Have you ever noticed that, just as you are ready to sleep, your cat decides that’s a great time to run around, play, meow and just generally get the “crazies”? It may seem contrary for your cat to lounge around the house sleeping and relaxing all day only to get active at night, but your cat is actually following an instinctive urge. Cats are crepuscular, meaning that they are most active during the twilight hours of dawn and dusk, which is the prime hunting time in the wild. This is why many cats also exhibit this behavior in the early morning hours, waking you up at dawn meowing for breakfast. Practicing hunting behavior during these hours is a natural behavior for domestic cats. And because most cats are at home without much to do during the day, they have lots of extra pent-up energy to release in the evenings.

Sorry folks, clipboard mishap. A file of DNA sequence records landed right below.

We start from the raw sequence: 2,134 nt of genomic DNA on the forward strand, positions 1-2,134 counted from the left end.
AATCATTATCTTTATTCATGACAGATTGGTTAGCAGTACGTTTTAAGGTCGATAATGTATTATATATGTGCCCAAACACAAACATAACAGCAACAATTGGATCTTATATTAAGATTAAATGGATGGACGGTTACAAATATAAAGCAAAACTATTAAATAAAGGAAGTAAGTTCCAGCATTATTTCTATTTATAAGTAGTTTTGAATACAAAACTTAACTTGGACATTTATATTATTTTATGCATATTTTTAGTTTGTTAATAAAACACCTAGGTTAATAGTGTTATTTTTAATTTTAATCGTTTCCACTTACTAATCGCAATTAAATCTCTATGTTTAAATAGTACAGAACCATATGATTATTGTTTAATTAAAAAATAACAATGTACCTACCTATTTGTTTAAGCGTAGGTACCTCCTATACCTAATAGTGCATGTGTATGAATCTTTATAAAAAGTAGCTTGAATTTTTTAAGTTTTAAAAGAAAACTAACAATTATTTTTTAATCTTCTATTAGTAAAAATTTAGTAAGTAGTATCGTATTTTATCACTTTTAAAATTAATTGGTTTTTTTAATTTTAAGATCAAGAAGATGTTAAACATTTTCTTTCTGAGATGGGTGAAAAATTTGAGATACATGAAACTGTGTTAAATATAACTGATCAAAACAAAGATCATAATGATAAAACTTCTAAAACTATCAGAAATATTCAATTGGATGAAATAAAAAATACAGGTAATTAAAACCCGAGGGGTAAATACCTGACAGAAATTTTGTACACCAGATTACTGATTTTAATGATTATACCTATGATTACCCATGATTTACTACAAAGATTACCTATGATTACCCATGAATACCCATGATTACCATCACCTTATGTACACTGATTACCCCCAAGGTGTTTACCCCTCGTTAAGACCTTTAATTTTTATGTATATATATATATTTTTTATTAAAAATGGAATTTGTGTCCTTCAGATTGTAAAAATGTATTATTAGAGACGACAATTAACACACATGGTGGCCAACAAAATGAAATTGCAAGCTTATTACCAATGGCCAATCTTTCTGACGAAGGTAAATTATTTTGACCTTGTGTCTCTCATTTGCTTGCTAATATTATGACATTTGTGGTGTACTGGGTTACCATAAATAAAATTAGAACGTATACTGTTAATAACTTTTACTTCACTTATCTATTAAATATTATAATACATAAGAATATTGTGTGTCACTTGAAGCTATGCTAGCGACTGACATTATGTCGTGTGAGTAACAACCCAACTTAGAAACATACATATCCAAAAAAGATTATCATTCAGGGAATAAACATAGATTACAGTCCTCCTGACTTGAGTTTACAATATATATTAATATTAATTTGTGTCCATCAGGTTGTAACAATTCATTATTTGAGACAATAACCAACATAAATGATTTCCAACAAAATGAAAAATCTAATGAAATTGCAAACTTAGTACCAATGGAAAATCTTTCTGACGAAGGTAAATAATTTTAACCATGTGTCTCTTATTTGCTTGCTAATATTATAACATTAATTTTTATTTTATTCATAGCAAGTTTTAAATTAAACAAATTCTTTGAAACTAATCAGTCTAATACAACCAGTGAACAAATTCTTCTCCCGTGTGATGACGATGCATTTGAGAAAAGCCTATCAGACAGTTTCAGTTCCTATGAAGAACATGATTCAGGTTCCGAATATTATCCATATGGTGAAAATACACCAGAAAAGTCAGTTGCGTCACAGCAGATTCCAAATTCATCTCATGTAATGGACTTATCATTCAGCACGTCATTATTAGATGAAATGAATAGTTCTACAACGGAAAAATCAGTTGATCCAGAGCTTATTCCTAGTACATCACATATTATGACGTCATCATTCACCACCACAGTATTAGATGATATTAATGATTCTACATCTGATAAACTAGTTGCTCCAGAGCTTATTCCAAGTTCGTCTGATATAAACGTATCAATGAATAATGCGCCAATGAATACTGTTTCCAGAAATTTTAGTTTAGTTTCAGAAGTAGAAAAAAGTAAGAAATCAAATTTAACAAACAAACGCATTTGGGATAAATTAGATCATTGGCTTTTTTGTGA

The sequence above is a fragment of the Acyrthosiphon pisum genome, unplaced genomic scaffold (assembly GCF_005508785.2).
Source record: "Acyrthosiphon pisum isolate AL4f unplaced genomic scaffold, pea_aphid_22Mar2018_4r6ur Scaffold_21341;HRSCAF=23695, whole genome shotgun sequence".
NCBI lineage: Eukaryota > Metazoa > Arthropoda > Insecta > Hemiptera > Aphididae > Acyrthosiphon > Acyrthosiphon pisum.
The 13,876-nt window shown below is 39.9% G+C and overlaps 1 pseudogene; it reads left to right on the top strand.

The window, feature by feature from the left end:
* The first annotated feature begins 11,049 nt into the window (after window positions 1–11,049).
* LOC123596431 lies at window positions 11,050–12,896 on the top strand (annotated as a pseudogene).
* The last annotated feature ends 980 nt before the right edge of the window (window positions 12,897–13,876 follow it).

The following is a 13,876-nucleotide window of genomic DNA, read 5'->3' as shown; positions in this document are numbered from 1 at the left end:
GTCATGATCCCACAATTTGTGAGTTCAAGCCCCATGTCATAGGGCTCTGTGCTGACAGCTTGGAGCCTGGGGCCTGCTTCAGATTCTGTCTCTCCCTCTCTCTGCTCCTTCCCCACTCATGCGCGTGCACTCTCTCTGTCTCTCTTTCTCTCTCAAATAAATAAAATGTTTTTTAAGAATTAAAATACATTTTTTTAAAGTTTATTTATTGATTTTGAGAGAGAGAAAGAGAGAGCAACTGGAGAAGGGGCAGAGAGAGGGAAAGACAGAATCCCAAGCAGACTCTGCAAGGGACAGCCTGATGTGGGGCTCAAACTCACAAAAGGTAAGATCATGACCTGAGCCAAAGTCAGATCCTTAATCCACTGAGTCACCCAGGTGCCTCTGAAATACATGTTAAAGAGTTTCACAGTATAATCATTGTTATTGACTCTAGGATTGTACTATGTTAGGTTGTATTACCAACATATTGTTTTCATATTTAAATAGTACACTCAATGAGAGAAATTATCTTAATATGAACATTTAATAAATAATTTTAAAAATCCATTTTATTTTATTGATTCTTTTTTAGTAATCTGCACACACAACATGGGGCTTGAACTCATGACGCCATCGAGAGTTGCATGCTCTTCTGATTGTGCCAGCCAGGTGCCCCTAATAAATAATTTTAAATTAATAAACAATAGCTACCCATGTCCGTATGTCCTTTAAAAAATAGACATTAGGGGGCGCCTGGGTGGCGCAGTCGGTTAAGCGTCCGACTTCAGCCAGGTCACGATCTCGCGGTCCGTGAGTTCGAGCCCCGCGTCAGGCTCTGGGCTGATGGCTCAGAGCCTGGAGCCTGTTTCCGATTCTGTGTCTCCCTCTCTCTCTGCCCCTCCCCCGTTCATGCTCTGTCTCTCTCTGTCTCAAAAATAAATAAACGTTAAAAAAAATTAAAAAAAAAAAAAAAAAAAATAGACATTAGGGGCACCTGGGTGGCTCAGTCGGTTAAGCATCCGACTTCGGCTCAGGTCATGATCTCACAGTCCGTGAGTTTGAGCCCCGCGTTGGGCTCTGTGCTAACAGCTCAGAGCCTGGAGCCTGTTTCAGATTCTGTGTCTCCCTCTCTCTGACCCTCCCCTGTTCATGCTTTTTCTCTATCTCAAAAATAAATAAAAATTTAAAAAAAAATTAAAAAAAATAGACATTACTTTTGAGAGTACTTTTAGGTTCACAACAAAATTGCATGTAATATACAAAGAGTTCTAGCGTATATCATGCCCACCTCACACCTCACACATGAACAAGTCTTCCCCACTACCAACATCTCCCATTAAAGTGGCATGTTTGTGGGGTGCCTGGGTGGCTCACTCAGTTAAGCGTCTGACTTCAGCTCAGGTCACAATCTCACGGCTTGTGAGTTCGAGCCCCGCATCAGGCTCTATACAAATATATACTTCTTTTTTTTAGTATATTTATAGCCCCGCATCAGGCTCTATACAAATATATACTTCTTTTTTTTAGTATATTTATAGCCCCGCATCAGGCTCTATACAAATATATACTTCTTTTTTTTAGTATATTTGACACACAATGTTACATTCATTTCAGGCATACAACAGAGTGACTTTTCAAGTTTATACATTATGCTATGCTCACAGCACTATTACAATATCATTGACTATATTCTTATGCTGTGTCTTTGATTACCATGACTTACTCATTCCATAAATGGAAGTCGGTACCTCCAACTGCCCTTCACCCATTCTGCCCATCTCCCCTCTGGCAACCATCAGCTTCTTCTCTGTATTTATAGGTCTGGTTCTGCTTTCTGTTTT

Some ways you can discourage this behavior:
- Spend time playing with your cat an hour or two before you go to bed. If you tire your cat out, he or she will be more likely to sleep through the night.
- After playtime, reward your cat with a high-protein cat treat to signal that “hunting” time is done, and sleeping time should begin.
- Provide some stimulation for your cat during the daytime hours such as a cat window perch from which to observe the outdoors, or a cat tree for climbing and exercise. There are also interactive toys and cat videos you can set up for your cat’s enjoyment when you’re gone.
- If you have a single cat, consider adopting another cat or kitten to give your cat some companionship.
- When your cat acts this way, don’t get up and play with him or feed him, which is a reward and only reinforces the behavior.
With time and patience you can usually modify your cat’s sleeping routine to more closely match yours.